James Ojo, Abuja

As the controversy over the minimum wage continues to linger, Federal government has warned Organised Labour not to capitalise on it to precipitate crisis in the country.

Issuing the warning yesterday, while welcoming new Director General (DG) of the Nigeria Employers Consultative Association (NECA) Mr. Timothy Olawale and his predecessor, Mr. Olusegun Oshinowo, in his office, the Minister of Labour and Employment, Senator Chris Ngige said Nigeria can’t afford rounds of labour crisis.

Director of Press in the ministry, Samuel Olowookere in a statement stated that the minister insisted that it has become imperative for the organised labour to accept a new national minimum wage.

Ngige declared that the figure proposed by government was based on the capacity and the ability of both the government and the private sector to pay, which he explained, was in line with social dialogue and the overall interest of the nation.

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The minister further charged NECA to weigh its influence on the Organised Labour to accede to the new national minimum wage figure mutually agreeable to all the partners.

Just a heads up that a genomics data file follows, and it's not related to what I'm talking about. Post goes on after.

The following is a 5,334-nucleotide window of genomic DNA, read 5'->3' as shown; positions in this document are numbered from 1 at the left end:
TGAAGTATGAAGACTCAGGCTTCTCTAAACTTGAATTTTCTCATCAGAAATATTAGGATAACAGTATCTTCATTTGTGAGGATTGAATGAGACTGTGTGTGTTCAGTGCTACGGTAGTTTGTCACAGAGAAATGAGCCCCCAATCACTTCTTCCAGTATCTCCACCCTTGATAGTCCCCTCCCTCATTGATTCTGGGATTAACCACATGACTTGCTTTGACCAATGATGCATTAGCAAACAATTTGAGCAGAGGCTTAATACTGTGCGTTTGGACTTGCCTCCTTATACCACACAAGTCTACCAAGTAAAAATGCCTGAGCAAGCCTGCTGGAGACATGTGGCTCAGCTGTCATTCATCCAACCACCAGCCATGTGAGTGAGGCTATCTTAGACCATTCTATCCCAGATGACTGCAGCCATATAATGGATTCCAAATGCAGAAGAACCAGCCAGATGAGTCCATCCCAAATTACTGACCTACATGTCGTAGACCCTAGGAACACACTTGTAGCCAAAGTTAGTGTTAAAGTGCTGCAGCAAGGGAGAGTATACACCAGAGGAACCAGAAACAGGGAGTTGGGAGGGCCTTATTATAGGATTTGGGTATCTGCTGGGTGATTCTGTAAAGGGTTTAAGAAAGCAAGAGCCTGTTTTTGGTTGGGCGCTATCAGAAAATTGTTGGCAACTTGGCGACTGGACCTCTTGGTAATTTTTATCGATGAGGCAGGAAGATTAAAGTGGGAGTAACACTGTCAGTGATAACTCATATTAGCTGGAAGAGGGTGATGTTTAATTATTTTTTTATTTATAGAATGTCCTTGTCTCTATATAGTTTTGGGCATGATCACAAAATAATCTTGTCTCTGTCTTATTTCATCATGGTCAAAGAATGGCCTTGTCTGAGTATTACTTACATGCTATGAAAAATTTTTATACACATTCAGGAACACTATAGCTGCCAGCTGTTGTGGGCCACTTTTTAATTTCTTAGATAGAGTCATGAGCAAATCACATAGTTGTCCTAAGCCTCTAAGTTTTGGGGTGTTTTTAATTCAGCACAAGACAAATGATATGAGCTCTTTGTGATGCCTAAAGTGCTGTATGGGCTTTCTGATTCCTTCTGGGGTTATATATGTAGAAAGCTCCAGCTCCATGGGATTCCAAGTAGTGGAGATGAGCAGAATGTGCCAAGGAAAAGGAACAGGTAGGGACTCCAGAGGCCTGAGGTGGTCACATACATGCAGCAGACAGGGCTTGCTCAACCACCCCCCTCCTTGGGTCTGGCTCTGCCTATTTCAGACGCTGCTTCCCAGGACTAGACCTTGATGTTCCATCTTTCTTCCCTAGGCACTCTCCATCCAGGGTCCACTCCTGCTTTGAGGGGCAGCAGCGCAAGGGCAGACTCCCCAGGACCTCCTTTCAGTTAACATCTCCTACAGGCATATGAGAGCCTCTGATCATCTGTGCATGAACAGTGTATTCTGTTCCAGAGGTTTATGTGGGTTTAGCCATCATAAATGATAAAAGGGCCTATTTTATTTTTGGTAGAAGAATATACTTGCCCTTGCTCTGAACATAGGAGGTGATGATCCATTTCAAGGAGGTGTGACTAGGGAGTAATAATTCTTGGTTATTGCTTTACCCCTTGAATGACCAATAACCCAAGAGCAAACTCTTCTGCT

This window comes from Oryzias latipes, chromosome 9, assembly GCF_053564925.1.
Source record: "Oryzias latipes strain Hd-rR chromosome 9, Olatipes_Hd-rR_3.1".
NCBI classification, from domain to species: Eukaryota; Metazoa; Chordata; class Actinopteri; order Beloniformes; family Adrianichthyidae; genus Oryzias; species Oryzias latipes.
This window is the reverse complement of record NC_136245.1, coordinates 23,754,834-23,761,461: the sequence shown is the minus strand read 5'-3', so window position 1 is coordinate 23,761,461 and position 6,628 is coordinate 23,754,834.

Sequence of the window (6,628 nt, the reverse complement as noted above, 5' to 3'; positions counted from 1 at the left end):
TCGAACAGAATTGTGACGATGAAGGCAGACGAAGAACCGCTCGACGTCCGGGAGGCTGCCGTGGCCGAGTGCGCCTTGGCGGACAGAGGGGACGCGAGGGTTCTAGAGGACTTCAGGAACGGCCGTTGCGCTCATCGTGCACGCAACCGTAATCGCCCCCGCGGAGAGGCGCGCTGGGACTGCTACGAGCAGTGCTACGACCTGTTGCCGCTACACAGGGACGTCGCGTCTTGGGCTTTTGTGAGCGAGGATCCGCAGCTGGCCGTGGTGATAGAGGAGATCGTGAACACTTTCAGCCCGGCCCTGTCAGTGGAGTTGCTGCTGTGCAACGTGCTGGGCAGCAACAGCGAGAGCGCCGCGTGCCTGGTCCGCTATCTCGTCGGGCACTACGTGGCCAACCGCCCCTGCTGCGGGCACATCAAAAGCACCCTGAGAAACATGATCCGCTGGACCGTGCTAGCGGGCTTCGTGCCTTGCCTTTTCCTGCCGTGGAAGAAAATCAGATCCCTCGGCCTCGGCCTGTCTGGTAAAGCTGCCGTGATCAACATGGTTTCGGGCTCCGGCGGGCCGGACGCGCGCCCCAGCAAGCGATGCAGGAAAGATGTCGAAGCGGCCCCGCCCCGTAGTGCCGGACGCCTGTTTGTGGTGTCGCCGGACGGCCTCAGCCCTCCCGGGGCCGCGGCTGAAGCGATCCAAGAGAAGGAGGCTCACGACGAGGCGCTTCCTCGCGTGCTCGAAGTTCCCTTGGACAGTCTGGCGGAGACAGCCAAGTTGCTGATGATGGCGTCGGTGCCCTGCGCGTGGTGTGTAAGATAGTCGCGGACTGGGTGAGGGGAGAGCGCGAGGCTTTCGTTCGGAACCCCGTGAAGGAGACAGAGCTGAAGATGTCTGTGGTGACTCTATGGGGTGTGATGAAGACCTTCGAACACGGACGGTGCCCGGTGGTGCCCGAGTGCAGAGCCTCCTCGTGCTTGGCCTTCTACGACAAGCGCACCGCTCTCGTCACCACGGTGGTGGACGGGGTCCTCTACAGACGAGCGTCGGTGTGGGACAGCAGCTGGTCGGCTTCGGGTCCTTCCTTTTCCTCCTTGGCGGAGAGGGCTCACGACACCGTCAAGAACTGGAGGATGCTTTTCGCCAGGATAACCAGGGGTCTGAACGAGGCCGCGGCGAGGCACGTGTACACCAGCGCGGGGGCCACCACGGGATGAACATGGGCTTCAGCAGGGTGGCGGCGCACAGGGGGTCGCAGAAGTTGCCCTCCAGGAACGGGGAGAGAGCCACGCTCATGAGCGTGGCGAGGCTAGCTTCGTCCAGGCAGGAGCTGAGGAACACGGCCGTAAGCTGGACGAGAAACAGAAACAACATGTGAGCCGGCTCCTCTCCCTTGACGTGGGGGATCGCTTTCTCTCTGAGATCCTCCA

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NECA is one of the tripartite committee working to arrive at a minimum wage for workers in both public and private sectors of the economy.

“We need to arrive at a figure, which the employers can afford to pay as an employee cannot fix a figure for the employer. Rather, the tripartite partners must base it on collective bargaining and mutual agreement.

“It is not a function of moving motions or voting at the National Tripartite Negotiation committee to insist that the figure must be as the organized labour appears to make it look,” Ngige said.

According to him, there was no need to heat up the polity because the proposed new wage figure by the Federal government as N24, 000 “was based on critical facts and indices incapable of causing disequilibrium in the economy or upturning the national social order.”

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Tasking the new NECA boss, Ngige charged him to exceed the impressive record of his predecessor.
He emphasised the need for the establishment of more NECA offices across the country so that more employers association can register with the organisation.

“This is in line with the focus of our labour administration, as well as, in tandem with the economic policies of the present administration,” he said. “The numerous private sector employers who are informal need to be brought on board the formalised private sector employers’ body.”